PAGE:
Stuck in Singapore, I can’t wait to get back out to Flores.
In 2019, I lived on Komodo Island for 12-days. Bidan Fifi’s homestay is awesome — extremely clean, and her parents are exceptionally kind hosts.
I also developed a newfound respect for people living on the island. It isn’t easy.
I taught most days at the school. There was no electricity in the classrooms. No running water. No toilets. The encroaching humidity as the day progresses is like being water-boarded (yes, I do know what that’s like, my son and I tried it out repeatedly one afternoon).
I developed a multitude of disgusting skin issues. I had anklets and bracelets of mosquito bites. Heat rash. My stomach predictably collapsed from about day four.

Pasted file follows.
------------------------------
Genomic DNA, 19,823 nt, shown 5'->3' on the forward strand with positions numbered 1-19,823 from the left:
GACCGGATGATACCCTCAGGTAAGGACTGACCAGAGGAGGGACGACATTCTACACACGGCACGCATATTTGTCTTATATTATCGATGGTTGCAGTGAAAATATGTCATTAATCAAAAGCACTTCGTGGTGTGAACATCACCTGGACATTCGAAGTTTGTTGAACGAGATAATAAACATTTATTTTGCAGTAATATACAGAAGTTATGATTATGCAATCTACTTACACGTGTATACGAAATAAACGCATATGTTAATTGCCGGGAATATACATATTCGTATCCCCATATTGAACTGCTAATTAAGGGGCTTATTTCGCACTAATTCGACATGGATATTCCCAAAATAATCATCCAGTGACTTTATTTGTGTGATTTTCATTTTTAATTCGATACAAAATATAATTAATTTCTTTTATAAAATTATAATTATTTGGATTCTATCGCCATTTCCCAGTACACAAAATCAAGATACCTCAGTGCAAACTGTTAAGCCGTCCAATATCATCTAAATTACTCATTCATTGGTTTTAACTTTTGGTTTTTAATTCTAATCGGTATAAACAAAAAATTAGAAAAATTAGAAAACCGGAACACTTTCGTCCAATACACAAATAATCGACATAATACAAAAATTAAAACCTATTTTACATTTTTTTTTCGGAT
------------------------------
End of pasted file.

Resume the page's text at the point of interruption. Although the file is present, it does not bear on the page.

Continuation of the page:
You might be thinking that that’s because I was a foreigner pampered by a five-star lifestyle. That’s only partly true. People native to the island get sick. Diarrhoea and respiratory problems are legion among the kids.
That’s why the work of the 1000-days Fund is so important. And, there’s been real progress. Most at risk families now have a Smart Chart stuck to the wall in the main room of the family home. From close to zero, half of the mothers now understand the threat of stunting. Awareness of the importance of breastfeeding has almost doubled. The village health budgets are swelling as village leaders and families come together to fight the threat of stunting.
I can’t wait to go back to see how the 1000-days Fund and the people of Komodo have built on that progress. [S Flint]